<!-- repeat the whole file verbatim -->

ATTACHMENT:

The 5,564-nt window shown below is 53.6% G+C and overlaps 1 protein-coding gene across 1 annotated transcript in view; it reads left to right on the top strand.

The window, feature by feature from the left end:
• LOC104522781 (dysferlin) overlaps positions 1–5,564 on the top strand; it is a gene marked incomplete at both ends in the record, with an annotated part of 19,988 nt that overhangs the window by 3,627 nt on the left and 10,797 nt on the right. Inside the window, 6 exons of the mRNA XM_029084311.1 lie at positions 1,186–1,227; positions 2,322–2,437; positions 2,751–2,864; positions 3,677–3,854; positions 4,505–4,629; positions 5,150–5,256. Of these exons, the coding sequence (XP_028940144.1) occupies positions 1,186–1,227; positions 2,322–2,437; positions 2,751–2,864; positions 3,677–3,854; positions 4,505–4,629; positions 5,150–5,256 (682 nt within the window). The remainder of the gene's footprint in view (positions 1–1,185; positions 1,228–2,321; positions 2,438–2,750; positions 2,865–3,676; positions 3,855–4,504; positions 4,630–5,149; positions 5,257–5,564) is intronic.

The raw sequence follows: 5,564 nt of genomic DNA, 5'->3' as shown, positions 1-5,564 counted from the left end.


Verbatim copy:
The 5,564-nt window shown below is 53.6% G+C and overlaps 1 protein-coding gene across 1 annotated transcript in view; it reads left to right on the top strand.

The window, feature by feature from the left end:
• LOC104522781 (dysferlin) overlaps positions 1–5,564 on the top strand; it is a gene marked incomplete at both ends in the record, with an annotated part of 19,988 nt that overhangs the window by 3,627 nt on the left and 10,797 nt on the right. Inside the window, 6 exons of the mRNA XM_029084311.1 lie at positions 1,186–1,227; positions 2,322–2,437; positions 2,751–2,864; positions 3,677–3,854; positions 4,505–4,629; positions 5,150–5,256. Of these exons, the coding sequence (XP_028940144.1) occupies positions 1,186–1,227; positions 2,322–2,437; positions 2,751–2,864; positions 3,677–3,854; positions 4,505–4,629; positions 5,150–5,256 (682 nt within the window). The remainder of the gene's footprint in view (positions 1–1,185; positions 1,228–2,321; positions 2,438–2,750; positions 2,865–3,676; positions 3,855–4,504; positions 4,630–5,149; positions 5,257–5,564) is intronic.

The raw sequence follows: 5,564 nt of genomic DNA, 5'->3' as shown, positions 1-5,564 counted from the left end.